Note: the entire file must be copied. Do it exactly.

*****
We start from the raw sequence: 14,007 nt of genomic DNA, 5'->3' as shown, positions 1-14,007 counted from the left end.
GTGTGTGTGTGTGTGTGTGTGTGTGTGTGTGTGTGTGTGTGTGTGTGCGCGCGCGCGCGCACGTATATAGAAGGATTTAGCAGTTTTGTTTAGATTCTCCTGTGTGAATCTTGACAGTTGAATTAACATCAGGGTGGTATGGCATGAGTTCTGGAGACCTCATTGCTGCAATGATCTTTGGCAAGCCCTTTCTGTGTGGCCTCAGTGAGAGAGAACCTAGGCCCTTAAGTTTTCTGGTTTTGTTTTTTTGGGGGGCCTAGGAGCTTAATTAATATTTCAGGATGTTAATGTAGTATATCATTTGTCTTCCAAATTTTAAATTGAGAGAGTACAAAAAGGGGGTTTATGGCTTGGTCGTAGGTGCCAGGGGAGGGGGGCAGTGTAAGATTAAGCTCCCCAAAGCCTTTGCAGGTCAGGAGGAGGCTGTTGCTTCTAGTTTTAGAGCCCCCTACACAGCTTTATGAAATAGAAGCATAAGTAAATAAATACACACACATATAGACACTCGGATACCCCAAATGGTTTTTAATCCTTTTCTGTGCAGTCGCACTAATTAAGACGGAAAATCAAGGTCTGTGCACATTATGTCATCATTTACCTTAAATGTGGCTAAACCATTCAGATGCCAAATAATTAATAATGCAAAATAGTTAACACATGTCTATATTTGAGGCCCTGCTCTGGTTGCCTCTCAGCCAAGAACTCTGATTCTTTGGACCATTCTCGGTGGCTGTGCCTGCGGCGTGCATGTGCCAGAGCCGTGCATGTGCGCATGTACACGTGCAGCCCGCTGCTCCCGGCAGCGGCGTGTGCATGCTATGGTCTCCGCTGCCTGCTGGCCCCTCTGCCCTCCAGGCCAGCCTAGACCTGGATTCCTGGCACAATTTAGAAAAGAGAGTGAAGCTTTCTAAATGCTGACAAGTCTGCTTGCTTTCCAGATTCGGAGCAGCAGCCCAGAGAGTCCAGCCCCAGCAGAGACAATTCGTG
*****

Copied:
We start from the raw sequence: 14,007 nt of genomic DNA, 5'->3' as shown, positions 1-14,007 counted from the left end.
GTGTGTGTGTGTGTGTGTGTGTGTGTGTGTGTGTGTGTGTGTGTGTGCGCGCGCGCGCGCACGTATATAGAAGGATTTAGCAGTTTTGTTTAGATTCTCCTGTGTGAATCTTGACAGTTGAATTAACATCAGGGTGGTATGGCATGAGTTCTGGAGACCTCATTGCTGCAATGATCTTTGGCAAGCCCTTTCTGTGTGGCCTCAGTGAGAGAGAACCTAGGCCCTTAAGTTTTCTGGTTTTGTTTTTTTGGGGGGCCTAGGAGCTTAATTAATATTTCAGGATGTTAATGTAGTATATCATTTGTCTTCCAAATTTTAAATTGAGAGAGTACAAAAAGGGGGTTTATGGCTTGGTCGTAGGTGCCAGGGGAGGGGGGCAGTGTAAGATTAAGCTCCCCAAAGCCTTTGCAGGTCAGGAGGAGGCTGTTGCTTCTAGTTTTAGAGCCCCCTACACAGCTTTATGAAATAGAAGCATAAGTAAATAAATACACACACATATAGACACTCGGATACCCCAAATGGTTTTTAATCCTTTTCTGTGCAGTCGCACTAATTAAGACGGAAAATCAAGGTCTGTGCACATTATGTCATCATTTACCTTAAATGTGGCTAAACCATTCAGATGCCAAATAATTAATAATGCAAAATAGTTAACACATGTCTATATTTGAGGCCCTGCTCTGGTTGCCTCTCAGCCAAGAACTCTGATTCTTTGGACCATTCTCGGTGGCTGTGCCTGCGGCGTGCATGTGCCAGAGCCGTGCATGTGCGCATGTACACGTGCAGCCCGCTGCTCCCGGCAGCGGCGTGTGCATGCTATGGTCTCCGCTGCCTGCTGGCCCCTCTGCCCTCCAGGCCAGCCTAGACCTGGATTCCTGGCACAATTTAGAAAAGAGAGTGAAGCTTTCTAAATGCTGACAAGTCTGCTTGCTTTCCAGATTCGGAGCAGCAGCCCAGAGAGTCCAGCCCCAGCAGAGACAATTCGTG